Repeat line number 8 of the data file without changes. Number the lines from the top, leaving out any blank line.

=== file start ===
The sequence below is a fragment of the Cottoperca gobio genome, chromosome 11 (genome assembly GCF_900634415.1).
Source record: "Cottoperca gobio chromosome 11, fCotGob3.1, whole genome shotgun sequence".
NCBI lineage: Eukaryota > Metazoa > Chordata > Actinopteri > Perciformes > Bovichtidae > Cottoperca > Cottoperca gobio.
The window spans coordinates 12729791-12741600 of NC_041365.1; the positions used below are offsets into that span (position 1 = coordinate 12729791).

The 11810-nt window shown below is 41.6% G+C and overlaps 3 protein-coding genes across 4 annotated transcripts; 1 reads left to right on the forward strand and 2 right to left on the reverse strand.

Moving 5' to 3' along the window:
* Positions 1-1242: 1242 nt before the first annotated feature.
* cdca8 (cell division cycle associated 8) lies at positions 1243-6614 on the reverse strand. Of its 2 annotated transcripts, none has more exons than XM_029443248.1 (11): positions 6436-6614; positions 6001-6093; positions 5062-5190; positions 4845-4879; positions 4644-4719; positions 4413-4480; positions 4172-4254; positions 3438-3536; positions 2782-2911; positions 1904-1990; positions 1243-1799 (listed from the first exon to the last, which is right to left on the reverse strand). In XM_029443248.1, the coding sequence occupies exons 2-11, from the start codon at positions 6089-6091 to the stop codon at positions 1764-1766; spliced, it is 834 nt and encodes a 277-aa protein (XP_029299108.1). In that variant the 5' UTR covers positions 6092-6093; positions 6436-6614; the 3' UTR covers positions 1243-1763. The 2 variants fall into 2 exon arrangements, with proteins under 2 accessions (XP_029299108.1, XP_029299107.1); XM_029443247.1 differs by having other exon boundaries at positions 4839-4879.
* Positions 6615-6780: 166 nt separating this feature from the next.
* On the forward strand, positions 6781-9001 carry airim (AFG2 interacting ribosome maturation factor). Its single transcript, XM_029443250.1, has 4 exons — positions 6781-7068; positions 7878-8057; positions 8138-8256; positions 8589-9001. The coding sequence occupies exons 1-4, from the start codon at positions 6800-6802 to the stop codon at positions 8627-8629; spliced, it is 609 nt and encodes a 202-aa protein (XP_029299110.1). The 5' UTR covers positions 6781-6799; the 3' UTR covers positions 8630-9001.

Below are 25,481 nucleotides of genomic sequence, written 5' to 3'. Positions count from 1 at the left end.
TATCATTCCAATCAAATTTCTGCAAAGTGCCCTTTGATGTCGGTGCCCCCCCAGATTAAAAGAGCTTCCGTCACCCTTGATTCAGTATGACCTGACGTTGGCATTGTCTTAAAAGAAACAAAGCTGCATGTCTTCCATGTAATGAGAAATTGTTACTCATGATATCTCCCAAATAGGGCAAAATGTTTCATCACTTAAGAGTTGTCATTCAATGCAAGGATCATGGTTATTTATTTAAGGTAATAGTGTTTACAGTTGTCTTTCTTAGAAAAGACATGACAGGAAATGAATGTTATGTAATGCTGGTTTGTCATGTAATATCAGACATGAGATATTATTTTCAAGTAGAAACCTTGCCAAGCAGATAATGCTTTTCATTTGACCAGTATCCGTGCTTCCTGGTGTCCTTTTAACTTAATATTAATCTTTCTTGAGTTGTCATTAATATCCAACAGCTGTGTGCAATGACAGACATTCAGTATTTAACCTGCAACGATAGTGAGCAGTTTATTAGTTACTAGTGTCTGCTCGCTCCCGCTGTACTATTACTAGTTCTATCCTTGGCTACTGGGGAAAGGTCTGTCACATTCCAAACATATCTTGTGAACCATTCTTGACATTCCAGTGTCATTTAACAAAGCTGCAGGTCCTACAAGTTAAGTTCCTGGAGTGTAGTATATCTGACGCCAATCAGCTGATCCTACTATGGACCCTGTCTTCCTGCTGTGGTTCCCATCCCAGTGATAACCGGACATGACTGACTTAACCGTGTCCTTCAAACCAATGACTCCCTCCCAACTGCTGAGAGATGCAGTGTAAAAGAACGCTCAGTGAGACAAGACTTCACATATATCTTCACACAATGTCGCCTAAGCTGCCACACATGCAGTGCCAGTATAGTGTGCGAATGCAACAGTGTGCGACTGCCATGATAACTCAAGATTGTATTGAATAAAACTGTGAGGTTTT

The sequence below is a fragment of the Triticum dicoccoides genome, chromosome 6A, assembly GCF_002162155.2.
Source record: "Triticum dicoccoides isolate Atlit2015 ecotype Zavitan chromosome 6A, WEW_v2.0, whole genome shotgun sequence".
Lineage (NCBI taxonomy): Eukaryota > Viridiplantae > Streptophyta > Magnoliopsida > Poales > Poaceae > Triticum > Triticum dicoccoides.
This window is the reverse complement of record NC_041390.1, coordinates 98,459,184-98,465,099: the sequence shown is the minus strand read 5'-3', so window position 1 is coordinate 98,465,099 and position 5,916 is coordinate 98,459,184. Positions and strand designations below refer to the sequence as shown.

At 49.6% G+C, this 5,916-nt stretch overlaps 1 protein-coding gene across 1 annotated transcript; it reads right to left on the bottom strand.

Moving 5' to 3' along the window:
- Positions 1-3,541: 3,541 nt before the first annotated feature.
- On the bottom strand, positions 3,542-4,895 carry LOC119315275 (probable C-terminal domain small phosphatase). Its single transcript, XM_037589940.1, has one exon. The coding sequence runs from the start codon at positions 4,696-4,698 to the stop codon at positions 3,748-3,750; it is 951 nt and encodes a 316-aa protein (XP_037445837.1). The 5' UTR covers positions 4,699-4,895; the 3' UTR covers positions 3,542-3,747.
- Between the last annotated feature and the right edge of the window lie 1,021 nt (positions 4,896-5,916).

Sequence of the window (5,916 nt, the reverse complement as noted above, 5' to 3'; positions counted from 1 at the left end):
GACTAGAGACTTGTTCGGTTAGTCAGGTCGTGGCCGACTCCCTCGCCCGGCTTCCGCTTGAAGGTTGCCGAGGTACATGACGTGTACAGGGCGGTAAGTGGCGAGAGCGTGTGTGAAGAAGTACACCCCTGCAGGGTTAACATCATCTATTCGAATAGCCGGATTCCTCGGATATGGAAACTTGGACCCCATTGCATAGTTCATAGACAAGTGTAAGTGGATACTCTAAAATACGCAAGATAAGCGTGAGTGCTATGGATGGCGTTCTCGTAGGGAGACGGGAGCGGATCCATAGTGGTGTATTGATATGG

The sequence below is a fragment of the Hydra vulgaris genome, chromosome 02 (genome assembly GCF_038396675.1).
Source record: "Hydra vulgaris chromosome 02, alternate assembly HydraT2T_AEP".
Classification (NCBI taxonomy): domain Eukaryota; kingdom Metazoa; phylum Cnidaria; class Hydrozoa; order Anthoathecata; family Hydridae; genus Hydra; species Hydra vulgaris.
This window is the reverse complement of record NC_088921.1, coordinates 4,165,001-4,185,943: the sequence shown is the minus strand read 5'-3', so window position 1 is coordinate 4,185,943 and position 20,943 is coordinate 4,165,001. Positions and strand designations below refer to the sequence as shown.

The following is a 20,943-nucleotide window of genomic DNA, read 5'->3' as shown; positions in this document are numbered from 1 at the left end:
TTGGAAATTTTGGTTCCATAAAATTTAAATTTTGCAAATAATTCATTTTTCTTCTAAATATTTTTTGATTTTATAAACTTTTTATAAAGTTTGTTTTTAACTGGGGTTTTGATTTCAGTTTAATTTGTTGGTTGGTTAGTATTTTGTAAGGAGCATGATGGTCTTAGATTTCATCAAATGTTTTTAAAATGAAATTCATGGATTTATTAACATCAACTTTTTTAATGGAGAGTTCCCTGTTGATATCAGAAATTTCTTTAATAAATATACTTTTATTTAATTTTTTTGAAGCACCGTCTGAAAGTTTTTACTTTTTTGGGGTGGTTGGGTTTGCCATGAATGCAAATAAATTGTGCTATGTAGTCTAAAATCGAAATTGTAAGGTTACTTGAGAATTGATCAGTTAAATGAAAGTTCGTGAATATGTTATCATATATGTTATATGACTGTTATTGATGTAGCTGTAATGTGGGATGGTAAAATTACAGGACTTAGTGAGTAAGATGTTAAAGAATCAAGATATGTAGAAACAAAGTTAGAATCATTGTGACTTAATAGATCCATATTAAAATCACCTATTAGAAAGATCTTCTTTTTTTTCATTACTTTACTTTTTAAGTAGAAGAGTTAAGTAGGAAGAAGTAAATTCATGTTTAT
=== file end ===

* cdca8 (cell division cycle associated 8) lies at positions 1243-6614 on the reverse strand. Of its 2 annotated transcripts, none has more exons than XM_029443248.1 (11): positions 6436-6614; positions 6001-6093; positions 5062-5190; positions 4845-4879; positions 4644-4719; positions 4413-4480; positions 4172-4254; positions 3438-3536; positions 2782-2911; positions 1904-1990; positions 1243-1799 (listed from the first exon to the last, which is right to left on the reverse strand). In XM_029443248.1, the coding sequence occupies exons 2-11, from the start codon at positions 6089-6091 to the stop codon at positions 1764-1766; spliced, it is 834 nt and encodes a 277-aa protein (XP_029299108.1). In that variant the 5' UTR covers positions 6092-6093; positions 6436-6614; the 3' UTR covers positions 1243-1763. The 2 variants fall into 2 exon arrangements, with proteins under 2 accessions (XP_029299108.1, XP_029299107.1); XM_029443247.1 differs by having other exon boundaries at positions 4839-4879.